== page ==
“Today, we rest,” he tells his men. “For tomorrow, we ride west.” He picks up his wine glass, the fine red liquid making his mouth water. He holds his cup high. “To war!”

The men scream gleefully in return, chanting in ecstasy.

“TO WAR!”

Dying

There’s a million ways to die, but what scares people about death is that nobody actually knows what it feels like until it happens to them.

The thing is though, most people only die once. Maybe twice if they’re lucky enough- or unlucky enough- to be resuscitated the first time. But that’s only if they don’t die of old age or other natural causes. 

 Personally, I have yet to die of old age. He won’t let me go that easily. I’ve died 87 times, 87 different ways. Car accident, heart attack, drowning, asphyxiation- you name it, I’ve died it.

But he won’t let me die of old age. 

And I can’t figure out why for the life of me. 

I Am Angry

Author’s Note: This is not an excerpt. This is not a writing piece that I would usually post here. This is me. Real, raw, unedited, me.¬†

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I am angry.

Constantly. Every waking second of every day I am angry. At myself. At others. At no one in particular. I am always angry.

But today I am angry with good reason.

I am a senior in high school. I am a person who tries to earn the respect of others instead of demanding it. I am a girl who writes instead of cutting. I am a human, though sometimes I am a poor excuse for one. I have a job. I can drive a manual. I cook and clean and take care of the house that I live in because it is needed, not because it is asked of me. I am a young woman striving for the next part of her life, a better, more stable, part of her life.

I am also treated like a child.

At 17 years old, I have to ask permission to go to speak. To go to the bathroom. To call my mother. To take a step outside to calm my anxiety attack.

At 17 years old, I am looked down upon by adults not because I am short (though I’m told every day that I am) but because they find me naive. Uneducated. Immature. Irresponsible. Helpless. Mentally and emotionally handicapped.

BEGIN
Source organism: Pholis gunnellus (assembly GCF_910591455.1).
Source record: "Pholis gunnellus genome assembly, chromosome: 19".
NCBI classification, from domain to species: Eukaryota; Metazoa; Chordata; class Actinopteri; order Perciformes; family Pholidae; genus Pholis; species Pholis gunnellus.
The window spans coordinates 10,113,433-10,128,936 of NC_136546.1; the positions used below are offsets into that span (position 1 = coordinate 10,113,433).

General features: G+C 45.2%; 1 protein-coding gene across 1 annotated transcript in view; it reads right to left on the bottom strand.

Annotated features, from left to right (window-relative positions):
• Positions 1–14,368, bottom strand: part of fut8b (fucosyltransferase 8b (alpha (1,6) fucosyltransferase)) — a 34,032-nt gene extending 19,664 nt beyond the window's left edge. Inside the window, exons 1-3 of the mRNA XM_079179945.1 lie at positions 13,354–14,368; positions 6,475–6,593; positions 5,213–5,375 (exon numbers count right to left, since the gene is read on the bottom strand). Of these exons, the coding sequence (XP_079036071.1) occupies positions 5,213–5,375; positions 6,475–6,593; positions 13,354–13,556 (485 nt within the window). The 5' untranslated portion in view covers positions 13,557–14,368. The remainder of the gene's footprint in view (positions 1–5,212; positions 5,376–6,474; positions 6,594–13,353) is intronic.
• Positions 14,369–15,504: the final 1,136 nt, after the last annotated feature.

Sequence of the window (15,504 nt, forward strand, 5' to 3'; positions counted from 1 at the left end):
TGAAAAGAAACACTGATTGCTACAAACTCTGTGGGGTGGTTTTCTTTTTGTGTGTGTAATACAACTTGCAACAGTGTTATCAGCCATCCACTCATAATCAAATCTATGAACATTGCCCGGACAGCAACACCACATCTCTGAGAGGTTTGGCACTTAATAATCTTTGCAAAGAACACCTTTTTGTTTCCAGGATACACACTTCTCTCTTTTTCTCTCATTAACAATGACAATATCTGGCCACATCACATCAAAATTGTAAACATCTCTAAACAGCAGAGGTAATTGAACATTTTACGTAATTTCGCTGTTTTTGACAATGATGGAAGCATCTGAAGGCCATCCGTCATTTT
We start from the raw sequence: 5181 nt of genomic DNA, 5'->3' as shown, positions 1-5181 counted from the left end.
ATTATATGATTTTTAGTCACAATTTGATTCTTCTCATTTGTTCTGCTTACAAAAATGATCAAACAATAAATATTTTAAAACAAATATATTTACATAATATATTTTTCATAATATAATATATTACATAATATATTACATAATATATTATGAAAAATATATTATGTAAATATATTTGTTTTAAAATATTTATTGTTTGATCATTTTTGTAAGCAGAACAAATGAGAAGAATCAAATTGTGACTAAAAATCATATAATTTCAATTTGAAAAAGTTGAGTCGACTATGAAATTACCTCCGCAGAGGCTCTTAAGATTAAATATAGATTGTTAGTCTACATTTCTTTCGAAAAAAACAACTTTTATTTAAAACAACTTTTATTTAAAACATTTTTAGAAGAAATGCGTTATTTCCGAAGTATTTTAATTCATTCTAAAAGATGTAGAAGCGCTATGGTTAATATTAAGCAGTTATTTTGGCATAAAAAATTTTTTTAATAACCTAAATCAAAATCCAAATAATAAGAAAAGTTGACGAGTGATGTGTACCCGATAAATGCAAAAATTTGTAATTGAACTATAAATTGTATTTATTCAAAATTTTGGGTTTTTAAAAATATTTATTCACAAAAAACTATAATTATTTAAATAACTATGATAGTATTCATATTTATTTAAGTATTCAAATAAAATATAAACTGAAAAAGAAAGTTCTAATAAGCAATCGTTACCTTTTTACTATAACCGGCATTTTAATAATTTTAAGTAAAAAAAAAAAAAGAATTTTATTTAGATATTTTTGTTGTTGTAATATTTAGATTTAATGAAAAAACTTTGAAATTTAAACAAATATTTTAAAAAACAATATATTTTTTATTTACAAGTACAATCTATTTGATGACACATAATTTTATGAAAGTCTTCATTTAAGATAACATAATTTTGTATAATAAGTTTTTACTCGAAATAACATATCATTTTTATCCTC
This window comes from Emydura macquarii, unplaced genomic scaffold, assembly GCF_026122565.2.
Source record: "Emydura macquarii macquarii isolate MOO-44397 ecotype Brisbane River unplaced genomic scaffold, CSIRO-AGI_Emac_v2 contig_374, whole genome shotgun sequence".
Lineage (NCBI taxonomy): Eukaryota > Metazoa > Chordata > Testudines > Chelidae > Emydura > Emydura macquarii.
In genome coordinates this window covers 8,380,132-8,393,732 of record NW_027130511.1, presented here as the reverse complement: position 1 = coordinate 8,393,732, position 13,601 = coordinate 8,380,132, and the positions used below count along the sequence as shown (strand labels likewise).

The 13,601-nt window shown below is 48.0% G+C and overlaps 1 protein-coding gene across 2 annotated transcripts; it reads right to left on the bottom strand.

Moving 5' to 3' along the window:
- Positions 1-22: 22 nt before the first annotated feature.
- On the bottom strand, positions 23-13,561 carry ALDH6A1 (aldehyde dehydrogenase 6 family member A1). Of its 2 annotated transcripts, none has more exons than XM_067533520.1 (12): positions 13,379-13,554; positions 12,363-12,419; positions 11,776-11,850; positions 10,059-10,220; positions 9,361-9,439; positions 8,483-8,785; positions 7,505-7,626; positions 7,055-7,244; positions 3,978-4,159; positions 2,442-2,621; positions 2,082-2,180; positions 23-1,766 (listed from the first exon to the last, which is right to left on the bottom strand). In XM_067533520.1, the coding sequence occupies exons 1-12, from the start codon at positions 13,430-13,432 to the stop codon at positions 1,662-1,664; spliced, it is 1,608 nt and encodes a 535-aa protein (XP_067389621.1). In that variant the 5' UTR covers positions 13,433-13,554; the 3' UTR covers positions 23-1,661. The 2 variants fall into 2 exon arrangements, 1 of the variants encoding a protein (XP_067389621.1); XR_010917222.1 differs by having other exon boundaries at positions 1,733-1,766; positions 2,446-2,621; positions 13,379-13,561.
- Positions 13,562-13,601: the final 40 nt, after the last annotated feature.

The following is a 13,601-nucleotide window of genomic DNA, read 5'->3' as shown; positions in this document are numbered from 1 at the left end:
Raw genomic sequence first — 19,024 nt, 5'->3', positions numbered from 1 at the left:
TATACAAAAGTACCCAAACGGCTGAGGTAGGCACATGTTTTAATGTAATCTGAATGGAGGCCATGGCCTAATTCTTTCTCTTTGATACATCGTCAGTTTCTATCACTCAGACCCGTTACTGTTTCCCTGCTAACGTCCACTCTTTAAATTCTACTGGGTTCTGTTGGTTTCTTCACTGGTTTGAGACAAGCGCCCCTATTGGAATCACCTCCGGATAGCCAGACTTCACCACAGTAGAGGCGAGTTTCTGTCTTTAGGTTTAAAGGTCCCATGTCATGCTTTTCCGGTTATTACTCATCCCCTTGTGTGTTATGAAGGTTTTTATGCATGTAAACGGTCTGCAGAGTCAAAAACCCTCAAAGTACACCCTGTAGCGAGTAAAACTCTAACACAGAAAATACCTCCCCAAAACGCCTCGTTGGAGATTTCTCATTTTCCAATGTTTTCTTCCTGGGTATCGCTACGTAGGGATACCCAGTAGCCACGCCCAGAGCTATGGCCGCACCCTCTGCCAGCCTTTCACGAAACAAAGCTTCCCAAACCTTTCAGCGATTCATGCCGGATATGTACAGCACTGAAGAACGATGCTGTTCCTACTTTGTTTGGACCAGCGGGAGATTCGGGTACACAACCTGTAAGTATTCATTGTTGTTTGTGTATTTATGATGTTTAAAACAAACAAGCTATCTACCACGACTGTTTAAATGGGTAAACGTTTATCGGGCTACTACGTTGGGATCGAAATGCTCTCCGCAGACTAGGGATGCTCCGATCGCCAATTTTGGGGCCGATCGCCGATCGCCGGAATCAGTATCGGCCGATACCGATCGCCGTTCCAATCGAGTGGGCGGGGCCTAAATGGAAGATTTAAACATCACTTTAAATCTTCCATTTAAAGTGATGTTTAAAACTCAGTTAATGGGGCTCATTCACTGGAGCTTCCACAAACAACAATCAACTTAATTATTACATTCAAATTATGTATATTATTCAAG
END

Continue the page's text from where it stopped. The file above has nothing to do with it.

At 17 years old, I am a prisoner.

I am more than the numbers on my report card. I am more than the number of loads of dishes I’ve done today. I am more than a girl with a head full of fantasies (though, being a writer, I have a lot of those).

I am smart. I am brave. I am defiant when it is called for. I am determined.

And yet I am treated as though I am nothing more than a shadow. A stranger in a room full of friends. A wildflower in a field of roses.

Worse yet, I am treated like a criminal.

“Teenagers can’t be trusted!” I’m told.

“Kids your age are reckless!” they say.

“Wait until you get out in the real¬†world.”

“You’re too young to understand.”

“You don’t know what’s best for you; ask an adult for help.”

I am suffocated by stifled creativity and lack of real guidance. I am smothered by rules and regulations and consequences when I don’t measure up to perfection. I am prevented from happiness because I am drowning in responsibilities without being allowed privileges. I am dying.

My opinions are devalued on a daily basis because what I think doesn’t align with what you think, and for some reason that makes me wrong. More than that, it decreases my credibility. If I’m wrong one time, I’m wrong every time.

Welcome to the life of a teenager.

What would adulthood be without having to recover from the teen years?

But hear me.

Please.

Hear me.

This is not the life I want to live. This is not the life I want to remember.

I want to be trusted. I’ve earned that much. I’ve made some bad decisions and caused some trouble, but nothing worth this cruel, enduring punishment I live through day in and day out. I want to be allowed to grow up.